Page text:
This book provides a pioneering and provocative exploration of the rich synergies between adaptation studies and translation studies and is the first genuine attempt to discuss the rather loose usage of the concepts of translation and adaptation in terms of theatre and film. At the heart of this collection is the proposition that translation studies and adaptation studies have much to offer each other in practical and theoretical terms and can no longer exist independently from one another. As a result, it generates productive ideas within the contact zone between these two fields of study, both through new theoretical paradigms and detailed case studies. Such closely intertwined areas as translation and adaptation need to encounter each other’s methodologies and perspectives in order to develop ever more rigorous approaches to the study of adaptation and translation phenomena, challenging current assumptions and prejudices in terms of both. The book includes contributions as diverse yet interrelated as Bakhtin’s notion of translation and adaptation, Bollywood adaptations of Shakespeare’s Othello, and an analysis of performance practice, itself arguably an adaptive practice, which uses a variety of languages from English and Greek to British and International Sign-Language. As translation and adaptation practices are an integral part of global cultural and political activities and agendas, it is ever more important to study such occurrences of rewriting and reshaping. By exploring and investigating interdisciplinary and cross-cultural perspectives and approaches, this volume investigates the impact such occurrences of rewriting have on the constructions and experiences of cultures while at the same time developing a rigorous methodological framework which will form the basis of future scholarship on performance and film, translation and adaptation.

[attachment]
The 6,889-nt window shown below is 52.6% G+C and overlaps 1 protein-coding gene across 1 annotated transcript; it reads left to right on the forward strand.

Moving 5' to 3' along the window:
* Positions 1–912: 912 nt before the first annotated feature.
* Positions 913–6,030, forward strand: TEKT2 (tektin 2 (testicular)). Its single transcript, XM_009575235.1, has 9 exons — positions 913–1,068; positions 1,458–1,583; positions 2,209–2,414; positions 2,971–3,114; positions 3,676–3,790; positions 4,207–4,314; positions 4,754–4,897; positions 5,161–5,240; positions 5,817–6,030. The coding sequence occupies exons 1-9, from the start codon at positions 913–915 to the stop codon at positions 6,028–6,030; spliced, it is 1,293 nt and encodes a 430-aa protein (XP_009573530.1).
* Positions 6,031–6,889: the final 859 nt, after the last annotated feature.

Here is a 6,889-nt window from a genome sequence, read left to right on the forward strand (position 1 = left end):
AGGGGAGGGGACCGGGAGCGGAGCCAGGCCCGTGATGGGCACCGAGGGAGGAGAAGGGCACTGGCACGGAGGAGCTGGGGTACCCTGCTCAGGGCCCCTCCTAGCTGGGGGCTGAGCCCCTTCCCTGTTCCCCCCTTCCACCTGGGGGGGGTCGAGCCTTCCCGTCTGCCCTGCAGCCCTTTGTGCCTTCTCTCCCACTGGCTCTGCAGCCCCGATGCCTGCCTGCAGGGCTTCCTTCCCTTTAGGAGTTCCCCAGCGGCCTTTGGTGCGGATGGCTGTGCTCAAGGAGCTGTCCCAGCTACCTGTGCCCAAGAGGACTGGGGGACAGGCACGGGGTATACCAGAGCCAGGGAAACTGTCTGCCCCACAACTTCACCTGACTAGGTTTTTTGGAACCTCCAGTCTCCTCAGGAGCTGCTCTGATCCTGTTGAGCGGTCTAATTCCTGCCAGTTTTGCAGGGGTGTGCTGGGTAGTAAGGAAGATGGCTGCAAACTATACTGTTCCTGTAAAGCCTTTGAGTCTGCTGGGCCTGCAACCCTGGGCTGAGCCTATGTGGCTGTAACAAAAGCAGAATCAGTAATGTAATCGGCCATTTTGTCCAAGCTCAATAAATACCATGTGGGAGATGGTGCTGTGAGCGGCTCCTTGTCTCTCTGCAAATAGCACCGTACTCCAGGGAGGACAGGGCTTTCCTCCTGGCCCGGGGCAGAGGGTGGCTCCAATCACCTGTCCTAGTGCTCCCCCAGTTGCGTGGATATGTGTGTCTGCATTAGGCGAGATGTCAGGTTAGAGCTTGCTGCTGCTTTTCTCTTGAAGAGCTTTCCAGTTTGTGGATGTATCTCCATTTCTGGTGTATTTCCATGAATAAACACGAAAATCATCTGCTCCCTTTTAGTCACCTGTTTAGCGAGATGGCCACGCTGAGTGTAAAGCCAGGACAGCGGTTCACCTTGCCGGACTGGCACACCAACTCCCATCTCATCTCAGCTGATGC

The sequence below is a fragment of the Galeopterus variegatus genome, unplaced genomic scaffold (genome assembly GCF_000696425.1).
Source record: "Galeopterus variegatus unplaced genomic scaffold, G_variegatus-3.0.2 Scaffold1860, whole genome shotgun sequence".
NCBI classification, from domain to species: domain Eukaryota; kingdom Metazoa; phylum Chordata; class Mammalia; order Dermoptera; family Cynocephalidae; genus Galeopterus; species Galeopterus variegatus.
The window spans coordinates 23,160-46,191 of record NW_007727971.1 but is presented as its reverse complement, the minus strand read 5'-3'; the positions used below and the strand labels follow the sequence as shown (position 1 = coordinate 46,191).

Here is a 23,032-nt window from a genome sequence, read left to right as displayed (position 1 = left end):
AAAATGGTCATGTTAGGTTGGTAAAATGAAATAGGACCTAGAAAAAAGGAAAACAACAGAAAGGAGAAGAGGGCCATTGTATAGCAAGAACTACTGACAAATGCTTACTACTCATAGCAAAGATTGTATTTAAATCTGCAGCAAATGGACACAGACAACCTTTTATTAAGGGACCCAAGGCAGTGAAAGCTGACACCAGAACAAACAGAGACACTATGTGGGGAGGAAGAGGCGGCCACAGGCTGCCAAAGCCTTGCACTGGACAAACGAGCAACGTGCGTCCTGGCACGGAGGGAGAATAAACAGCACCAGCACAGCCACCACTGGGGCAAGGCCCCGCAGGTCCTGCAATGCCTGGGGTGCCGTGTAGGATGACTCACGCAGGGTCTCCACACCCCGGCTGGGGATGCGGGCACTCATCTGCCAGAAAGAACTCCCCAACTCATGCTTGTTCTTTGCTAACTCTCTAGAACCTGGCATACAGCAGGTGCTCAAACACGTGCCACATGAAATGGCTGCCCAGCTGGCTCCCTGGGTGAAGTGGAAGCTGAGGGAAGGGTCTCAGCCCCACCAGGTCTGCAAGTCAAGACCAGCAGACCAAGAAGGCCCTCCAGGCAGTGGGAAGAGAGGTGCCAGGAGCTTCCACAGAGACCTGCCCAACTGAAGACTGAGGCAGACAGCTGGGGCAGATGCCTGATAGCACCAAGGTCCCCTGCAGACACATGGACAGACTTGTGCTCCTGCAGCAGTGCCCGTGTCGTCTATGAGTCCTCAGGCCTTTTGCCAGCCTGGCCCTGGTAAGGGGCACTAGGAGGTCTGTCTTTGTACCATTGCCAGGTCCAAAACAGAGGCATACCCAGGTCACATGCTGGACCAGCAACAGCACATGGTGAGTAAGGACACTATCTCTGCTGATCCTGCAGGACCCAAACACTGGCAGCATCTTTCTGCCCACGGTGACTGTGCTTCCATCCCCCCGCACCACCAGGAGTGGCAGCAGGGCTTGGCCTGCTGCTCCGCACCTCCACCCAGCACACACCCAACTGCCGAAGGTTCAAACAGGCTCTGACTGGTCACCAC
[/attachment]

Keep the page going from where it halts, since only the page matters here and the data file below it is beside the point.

chapter 1|10 pages


Collisions, Diversions and Meeting Points
ByKatja Krebs

part I|69 pages

Converging Agendas

chapter 3|27 pages

Bakhtin, Translation and Adaptation

ByDennis Cutchins

chapter 4|17 pages

Anti-Essentialist Versions of Aggregate Alice

A Grin Without a Cat
ByEckart Voigts-Virchow

part II|59 pages

Merging Ideas

chapter 5|16 pages

Theorising Omkara

ByJohn Milton

chapter 6|23 pages

The Thief of Bagdad

Foreignising Adaptations
ByJessica Wiest

chapter 7|18 pages

Molière Among the Penguins

John Wood's Translations for the Early Penguin Classics
ByAdrienne Mason

part III|75 pages

Emerging Practices

chapter 8|19 pages

Half-Masks and Stage Blood

Translating, Adapting and Performing French Historical Theatre Forms
ByRichard J. Hand

chapter 9|16 pages

Bridging the Translation/Adaptation Divide

A Pedagogical View
ByLaurence Raw, Tony Gurr

chapter 10|18 pages

Scenic Narration

Between Film and Theatre
ByIldikó Ungvári Zrínyi

chapter 11|20 pages

When Creation, Translation and Adaptation Meet

SignDance Collective's New Gold
ByPedro de Senna